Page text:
Reading List for February 7-9
It's Oscars weekend, and here is a documentary you should watch leading up to the event if you haven't yet! NGPF released the documentary “The Most Important Class you Never Had” this week.
- CNBC covered the release of the CEE biannual Survey of the States on Wednesday.
“Research shows that these requirements make a difference,” said Nan Morrison, the president and CEO of the Council for Economic Education, which released its biannual Survey of the States on Wednesday, a detailed state-by-state look at the economics and personal finance standards and requirements in K–12 state education systems."
- Here are the details on North Carolina’s law establishing personal finance as a high school graduation requirement. (Watauga Democrat)
- What is the biggest lie in personal finance? According to Nick Maggiuli from Of Dollars And Data, the key to financial independence is way more complicated than simply cutting spending. (There are some great graphics in this one.) Key points: the bottom 20% spent more than they earned on basic necessities, and almost half of the population spent more than they earned in 2018.
- Are you ever asked “should I loan money to a family member or friend?” Or perhaps borrow? A blog from Mint addresses that question.
- The jobs report for January was published this morning. While the number of new jobs reported was higher than expected at 225,000, the unemployment rate went back up to 3.6%. (Have your kids try to figure out how that happens!) (Yahoo Finance)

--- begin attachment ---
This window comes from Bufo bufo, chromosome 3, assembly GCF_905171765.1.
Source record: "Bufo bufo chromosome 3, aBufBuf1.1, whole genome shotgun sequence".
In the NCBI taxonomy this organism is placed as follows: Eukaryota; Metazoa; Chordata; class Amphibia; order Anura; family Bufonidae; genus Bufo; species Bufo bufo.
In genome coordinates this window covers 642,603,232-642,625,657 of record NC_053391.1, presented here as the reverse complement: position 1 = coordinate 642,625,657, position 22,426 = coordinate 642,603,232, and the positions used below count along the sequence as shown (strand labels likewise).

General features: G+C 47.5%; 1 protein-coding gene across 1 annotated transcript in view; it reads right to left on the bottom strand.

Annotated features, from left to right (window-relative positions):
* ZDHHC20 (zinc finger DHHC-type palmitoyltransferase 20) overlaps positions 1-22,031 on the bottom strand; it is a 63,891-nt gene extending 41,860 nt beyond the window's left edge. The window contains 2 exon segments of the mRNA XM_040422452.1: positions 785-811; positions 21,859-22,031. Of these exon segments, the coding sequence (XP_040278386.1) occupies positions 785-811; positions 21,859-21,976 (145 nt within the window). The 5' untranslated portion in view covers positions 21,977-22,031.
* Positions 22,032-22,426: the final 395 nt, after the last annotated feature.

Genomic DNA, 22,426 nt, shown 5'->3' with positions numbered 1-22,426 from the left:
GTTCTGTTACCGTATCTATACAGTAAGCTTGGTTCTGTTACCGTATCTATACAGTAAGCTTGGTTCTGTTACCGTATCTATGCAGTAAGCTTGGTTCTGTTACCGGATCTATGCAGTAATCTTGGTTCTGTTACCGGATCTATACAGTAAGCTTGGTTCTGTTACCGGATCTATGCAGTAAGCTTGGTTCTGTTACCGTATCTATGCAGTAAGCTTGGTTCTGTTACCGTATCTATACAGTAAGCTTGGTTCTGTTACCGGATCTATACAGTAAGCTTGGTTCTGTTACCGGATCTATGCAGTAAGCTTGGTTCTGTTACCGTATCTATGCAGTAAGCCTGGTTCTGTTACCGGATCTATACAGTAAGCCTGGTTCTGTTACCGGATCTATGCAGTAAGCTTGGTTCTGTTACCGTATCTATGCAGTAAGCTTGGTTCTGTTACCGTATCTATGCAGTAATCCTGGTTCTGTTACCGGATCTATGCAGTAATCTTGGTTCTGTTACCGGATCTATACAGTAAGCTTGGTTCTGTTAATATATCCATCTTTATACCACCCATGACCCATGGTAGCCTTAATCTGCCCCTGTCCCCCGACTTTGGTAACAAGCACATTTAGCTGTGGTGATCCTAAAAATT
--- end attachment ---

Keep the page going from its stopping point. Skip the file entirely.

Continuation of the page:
- This fact may come in handy on your next trivia night: The January 2020 jobs figures will include same sex couples in its count of married couples (buried in the footnotes) for the first time! (CNN)
- Do you need to add some meat to your discussion of human capital? Here is an interesting study from UCLA Anderson School of Management looking at the distribution of college graduates and relative prosperity of the cities in which they live.
- Instagram generated over 25% of Facebook’s revenue in 2019. (The Verge)
- Fortune (free but requires registration) takes a look at the potential impact retiring baby boomers will (or won’t) have on the stock market as they liquidate their portfolios.
"The surge of baby boomer retirees will also present challenges for the financial markets. The baby boomers own the bulk of stocks in this country, which makes sense since they have had longer to accumulate financial assets than younger generations. But this fact troubles many people, who worry that once baby boomers go to sell their stocks en masse, the market will crash."
- Health care programs look for ways to help entry level nursing assistants work their way into better paying health jobs. (Inside Higher Ed)
- Ladders reported on an interesting study by EY differentiating Gen Z from milliennials. While it is aimed at employers, educators may find this information helpful, even if they have already figured some of this out themselves.
- Here is a sobering statistic: the number of children in public school who experienced homelessness at some point during the 2017-18 school year reached 1.5 million, more than double since the statistic was first measured in 2004-5. (NYTimes-subscription) (Complete survey from the National Center for Homeless Eduction)
About the Author
Beth Tallman entered the working world armed with an M.B.A. in finance and thoroughly enjoyed her first career working in manufacturing and telecommunications, including a stint overseas. She took advantage of an involuntary separation to try teaching high school math, something she had always dreamed of doing. When fate stepped in once again, Beth jumped on the opportunity to combine her passion for numbers, money, and education to develop curriculum and teach personal finance at Oberlin College. Beth now spends her time writing on personal finance and financial education, conducting student workshops, and developing finance curricula and educational content. She is also the Treasurer of Ohio Jump$tart Coalition for Personal Financial Literacy.
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